"I had to play Erin Brockovich - but I didn't dress like her," she said.

When the job was due to expire, Weigle told managing partner Andy Dogali she'd do anything. "Please, I need some kind of income," she recalls saying. He made her the firm's first marketing director.

Neither she nor her friends are making "beaucoup bucks" as entry-level workers, she says. But she's paid fairly enough to afford an apartment on Tampa's exclusive Harbor Island, as long as she splits the rent with two UF pals.

- JAMES THORNER, Times staff writer

Customer service rep: Darlene Caro, 22

As a college student, Caro never thought about her own retirement. Now she helps others by providing telephone service to participants in retirement savings plans handled by money manager T. Rowe Price.

Initially, she just handled simple transactions, but after completing training and passing two securities exams, she specializes in enrollments and distributions. A fringe benefit: She has learned how to invest the 401(k) that came with her new job.

"It's almost like I have professional help from myself."

At T. Rowe Price's Tampa office, the laid-back atmosphere surprised her. "I always imagined that when I started work it would be in a very corporate environment, that everybody would wear suits and be very serious."

By choice, Caro works noon to 9 p.m., "perfect" for avoiding rush-hour traffic. On weekends she often visits her family in Hialeah.

Caro started at $30,000, but now makes about $35,000 plus benefits. She hopes to take advantage of the tuition reimbursement program to get her MBA at the University of Tampa.

- HELEN HUNTLEY, Times staff writer

Independent optometrist: Heena Udhwani, 25

A native of India, Udhwani is from a family of self-employed businesspeople.

So the recently graduated optometrist is sure she'll someday own a private practice. For now, the North Tampa resident performs eye exams at Opti-Mart and Sam's Club.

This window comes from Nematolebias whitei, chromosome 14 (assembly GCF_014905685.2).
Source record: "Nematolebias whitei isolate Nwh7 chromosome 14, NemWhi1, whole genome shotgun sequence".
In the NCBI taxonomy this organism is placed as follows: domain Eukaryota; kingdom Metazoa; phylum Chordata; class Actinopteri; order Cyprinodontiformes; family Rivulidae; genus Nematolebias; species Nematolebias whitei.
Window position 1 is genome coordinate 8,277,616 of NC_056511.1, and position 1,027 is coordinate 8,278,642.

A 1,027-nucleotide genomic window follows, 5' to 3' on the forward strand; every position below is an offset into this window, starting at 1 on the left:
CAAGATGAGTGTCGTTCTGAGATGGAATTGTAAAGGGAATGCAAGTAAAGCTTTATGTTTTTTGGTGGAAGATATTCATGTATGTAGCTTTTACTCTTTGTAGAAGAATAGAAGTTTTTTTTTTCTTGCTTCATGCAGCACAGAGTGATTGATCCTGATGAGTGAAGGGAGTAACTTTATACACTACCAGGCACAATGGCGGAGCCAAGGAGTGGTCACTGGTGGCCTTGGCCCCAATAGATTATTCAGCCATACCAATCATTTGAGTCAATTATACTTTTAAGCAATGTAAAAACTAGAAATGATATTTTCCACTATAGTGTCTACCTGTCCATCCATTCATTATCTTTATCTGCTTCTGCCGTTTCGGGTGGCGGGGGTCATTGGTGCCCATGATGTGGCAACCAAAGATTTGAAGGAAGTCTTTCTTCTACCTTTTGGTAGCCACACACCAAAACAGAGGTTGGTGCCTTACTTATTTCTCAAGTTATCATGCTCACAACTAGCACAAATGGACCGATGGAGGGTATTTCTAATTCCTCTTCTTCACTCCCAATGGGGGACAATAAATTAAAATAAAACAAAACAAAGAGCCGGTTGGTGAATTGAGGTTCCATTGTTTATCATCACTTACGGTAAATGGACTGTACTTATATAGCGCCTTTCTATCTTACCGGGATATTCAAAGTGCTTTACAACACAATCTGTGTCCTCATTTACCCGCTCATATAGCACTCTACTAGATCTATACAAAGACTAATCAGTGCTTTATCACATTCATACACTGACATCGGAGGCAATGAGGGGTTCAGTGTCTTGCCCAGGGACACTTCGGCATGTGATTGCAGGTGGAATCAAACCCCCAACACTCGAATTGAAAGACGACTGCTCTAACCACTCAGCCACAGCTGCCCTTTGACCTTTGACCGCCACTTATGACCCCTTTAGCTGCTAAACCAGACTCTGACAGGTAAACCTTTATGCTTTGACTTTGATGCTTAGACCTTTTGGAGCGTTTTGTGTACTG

Udhwani tried a salaried job but decided it was too fast-paced. "It felt like a factory," she said.

Now she gets paid per exam and has all the time she wants with patients. Udhwani said she's quickly gaining confidence wearing a white doctor's coat. "In the beginning, it was a little bit intimidating, because you're on your own and nobody is there to finalize your decision." Her greatest satisfaction comes when patients compliment her on an exam, even though some are wary of such a young-looking doctor.

"I was actually even thinking of wearing old glasses to look older," she said. Udhwani also hoped her four years in graduate school had given her a little more grounding in the business realities of optometry today.

- KRIS HUNDLEY, Times staff writer

Software developer: Kenny Tillman, 22

With college loans to pay and jobs scarce in the video game field, Tillman found a help wanted ad online and went for it - even though he wasn't exactly cut out for the position.

"I figured it might be something I would actually enjoy doing," said Tillman, who has worked for Document Advantage Corp. in Tampa for seven months.

Tillman works with software code, backs up data and even takes tech support calls for the company, which makes software to help businesses manage their records.

The company gave Tillman three months to learn the work. "I spent 65-70 hours a week doing that, trying to learn everything I could to be good enough for the job," he said.

Tillman was rewarded with a raise, to $36,000 a year, and praise from his boss, who calls him "a great team member."

A graduate of the Full Sail media school in Orlando, Tillman eventually may try the video game field, and perhaps even start a company.